Pat Bowlen, the proprietor of the Denver Broncos whose residency included seven Super Bowl appearances and three titles, died Thursday night, his family declared in an announcement. He was 75.
“We are saddened to inform everyone that our beloved husband and father, Pat Bowlen, passed on to the next chapter of his life late Thursday night peacefully at home surrounded by family,” the Bowlen family said.
“His soul will live on through the Broncos, the city of Denver and all of our fans.”
Bowlen, who will be inducted into the Pro Football Hall of Fame this year, experienced Alzheimer’s disease.
He is the only proprietor in NFL history to accomplish 300 triumphs during his first 30 seasons, as indicated by the Hall of Fame.
Bowlen’s family offered thanks for the help it has gotten throughout the years. “Heaven got a little bit more orange and blue tonight,” they said.
“Pat Bowlen had a competitive spirit with a great sense of humor. As fun-loving as he was, he always wanted us to understand the big picture. We will forever remember his kindness and humility,” the family articulation said.
“More important than being an incredible owner, Pat Bowlen was an incredible human being.”
Bowlen became majority proprietor in 1984. His sickness was declared by the team in July 2014, and soon after, after he ventured down as CEO, NBC Sports detailed.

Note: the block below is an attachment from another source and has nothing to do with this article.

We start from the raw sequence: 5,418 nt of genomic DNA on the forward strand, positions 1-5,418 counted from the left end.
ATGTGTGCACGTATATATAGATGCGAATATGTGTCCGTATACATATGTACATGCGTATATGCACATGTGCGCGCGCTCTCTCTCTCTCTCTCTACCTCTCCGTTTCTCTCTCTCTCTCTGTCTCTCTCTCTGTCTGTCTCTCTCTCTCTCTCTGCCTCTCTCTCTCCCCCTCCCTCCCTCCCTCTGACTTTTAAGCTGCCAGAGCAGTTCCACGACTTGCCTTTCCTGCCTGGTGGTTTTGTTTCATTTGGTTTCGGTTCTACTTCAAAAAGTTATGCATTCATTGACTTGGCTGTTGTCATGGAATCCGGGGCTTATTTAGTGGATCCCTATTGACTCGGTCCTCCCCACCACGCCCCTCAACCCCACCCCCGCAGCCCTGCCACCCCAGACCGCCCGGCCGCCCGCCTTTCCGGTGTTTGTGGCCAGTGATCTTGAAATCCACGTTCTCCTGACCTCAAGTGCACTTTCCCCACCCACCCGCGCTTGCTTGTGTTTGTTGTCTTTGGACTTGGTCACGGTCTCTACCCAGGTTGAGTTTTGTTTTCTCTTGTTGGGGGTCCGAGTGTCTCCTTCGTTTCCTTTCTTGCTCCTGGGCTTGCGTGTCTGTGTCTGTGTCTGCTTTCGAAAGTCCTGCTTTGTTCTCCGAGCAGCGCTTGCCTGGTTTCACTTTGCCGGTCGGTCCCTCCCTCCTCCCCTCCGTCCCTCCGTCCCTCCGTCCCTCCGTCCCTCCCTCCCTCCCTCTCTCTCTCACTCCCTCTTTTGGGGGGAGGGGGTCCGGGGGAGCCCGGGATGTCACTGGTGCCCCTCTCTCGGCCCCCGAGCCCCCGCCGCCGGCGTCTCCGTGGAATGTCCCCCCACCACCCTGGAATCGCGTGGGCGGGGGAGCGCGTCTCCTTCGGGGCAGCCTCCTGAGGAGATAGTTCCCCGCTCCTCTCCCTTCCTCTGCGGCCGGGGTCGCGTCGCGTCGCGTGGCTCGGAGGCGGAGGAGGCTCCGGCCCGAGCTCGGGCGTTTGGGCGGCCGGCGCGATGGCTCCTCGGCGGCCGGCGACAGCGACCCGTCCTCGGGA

With Bowlen as proprietor, the Broncos made seven Super Bowl appearances and captured three titles — in Super Bowls XXXII, XXXIII and 50. The team had 21 winning seasons, 13 division titles and nine conference championship berths, as per the Hall of Fame.
Broncos director of sports medicine, Steve Antonopulos, warmly known as “Greek,” was picked to show Bowlen into the Pro Football Hall of Fame during the Aug. 3 enshrinement ceremony in Canton, Ohio,, the Associated Press detailed.
Antonopulos said that when he shows Bowlen, he wants to make sure to convey how much Bowlen put winning atop his to-do list and how he really thought about everybody who worked for him.
The Broncos said in an explanation that Bowlen, referred to numerous as “Mr. B,” was guided by a basic expression: “I want to be No. 1 in everything.”
“Pat Bowlen was the heart and soul of the Denver Broncos. Not only was Pat a Hall of Fame owner — he was a Hall of Fame person,” Broncos President and CEO Joe Ellis said in a statement. “His competitiveness, kindness and humility are the qualities that I will always remember. Even during his battle with Alzheimer’s, you could still see that same strength and dignity in Pat that he brought to the office every single day for more than 30 years.”
Ellis said Bowlen was “the driving force in establishing the championship culture of the Broncos.”
He said his heart goes out to Bowlen’s wife, Annabel, and seven kids, Amie, Beth, Patrick, Johnny, Brittany, Annabel and Christianna, as well as to the team’s fans.
“With the fans, Pat felt in many ways that his team belonged to them and approached things with that in mind,” Ellis said. “There will never be another owner like Pat Bowlen.”
“I would much rather operate behind the curtain and let the athletes and coaches be the entertainment,” Bowlen once said, according to the team. “I think that’s the way that it should be.”